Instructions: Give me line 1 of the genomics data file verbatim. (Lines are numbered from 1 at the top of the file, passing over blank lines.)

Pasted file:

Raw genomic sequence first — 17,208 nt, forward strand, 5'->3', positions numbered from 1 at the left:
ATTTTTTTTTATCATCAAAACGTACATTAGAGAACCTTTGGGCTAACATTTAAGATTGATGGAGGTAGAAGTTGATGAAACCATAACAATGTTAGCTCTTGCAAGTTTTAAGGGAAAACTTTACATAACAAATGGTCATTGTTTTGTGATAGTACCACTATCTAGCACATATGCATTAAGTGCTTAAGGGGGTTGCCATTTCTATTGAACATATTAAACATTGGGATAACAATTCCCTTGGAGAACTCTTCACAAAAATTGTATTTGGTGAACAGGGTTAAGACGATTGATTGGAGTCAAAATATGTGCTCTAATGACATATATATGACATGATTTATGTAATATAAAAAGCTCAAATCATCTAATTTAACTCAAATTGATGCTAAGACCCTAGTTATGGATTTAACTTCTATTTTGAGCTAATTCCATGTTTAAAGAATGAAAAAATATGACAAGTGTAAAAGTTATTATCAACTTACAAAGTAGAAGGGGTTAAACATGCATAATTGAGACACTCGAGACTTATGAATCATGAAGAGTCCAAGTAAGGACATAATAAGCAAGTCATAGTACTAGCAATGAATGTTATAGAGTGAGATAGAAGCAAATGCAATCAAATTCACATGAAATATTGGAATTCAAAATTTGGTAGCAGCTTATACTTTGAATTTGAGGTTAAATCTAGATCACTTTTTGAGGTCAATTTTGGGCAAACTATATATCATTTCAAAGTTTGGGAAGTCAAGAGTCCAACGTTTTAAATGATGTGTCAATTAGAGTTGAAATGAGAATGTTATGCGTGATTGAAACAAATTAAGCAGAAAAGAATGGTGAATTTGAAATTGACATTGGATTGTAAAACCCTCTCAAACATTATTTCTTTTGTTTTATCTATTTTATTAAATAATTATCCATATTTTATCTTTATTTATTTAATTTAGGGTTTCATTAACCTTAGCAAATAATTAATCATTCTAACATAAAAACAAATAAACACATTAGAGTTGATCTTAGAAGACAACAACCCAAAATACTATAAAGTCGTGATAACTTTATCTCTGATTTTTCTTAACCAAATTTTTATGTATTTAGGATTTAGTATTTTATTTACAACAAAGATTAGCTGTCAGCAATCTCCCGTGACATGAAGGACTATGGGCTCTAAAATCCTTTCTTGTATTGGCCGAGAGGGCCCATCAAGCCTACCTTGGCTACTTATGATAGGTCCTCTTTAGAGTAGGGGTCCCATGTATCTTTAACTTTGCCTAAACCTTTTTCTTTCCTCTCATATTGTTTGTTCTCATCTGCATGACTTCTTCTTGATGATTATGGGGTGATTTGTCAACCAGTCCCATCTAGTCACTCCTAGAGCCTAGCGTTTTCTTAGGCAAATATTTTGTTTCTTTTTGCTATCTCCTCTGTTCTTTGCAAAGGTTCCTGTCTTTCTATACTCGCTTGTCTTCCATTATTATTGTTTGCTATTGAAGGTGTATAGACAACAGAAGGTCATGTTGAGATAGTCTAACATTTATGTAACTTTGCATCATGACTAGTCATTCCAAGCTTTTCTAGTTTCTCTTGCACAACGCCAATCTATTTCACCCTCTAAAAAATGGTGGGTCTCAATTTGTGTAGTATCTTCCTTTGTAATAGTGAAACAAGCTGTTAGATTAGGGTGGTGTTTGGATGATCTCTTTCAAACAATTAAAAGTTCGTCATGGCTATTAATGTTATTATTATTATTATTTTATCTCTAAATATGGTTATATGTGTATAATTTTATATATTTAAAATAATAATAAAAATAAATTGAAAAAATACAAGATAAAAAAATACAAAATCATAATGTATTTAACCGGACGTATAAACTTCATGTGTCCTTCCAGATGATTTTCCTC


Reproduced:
Raw genomic sequence first — 17,208 nt, forward strand, 5'->3', positions numbered from 1 at the left: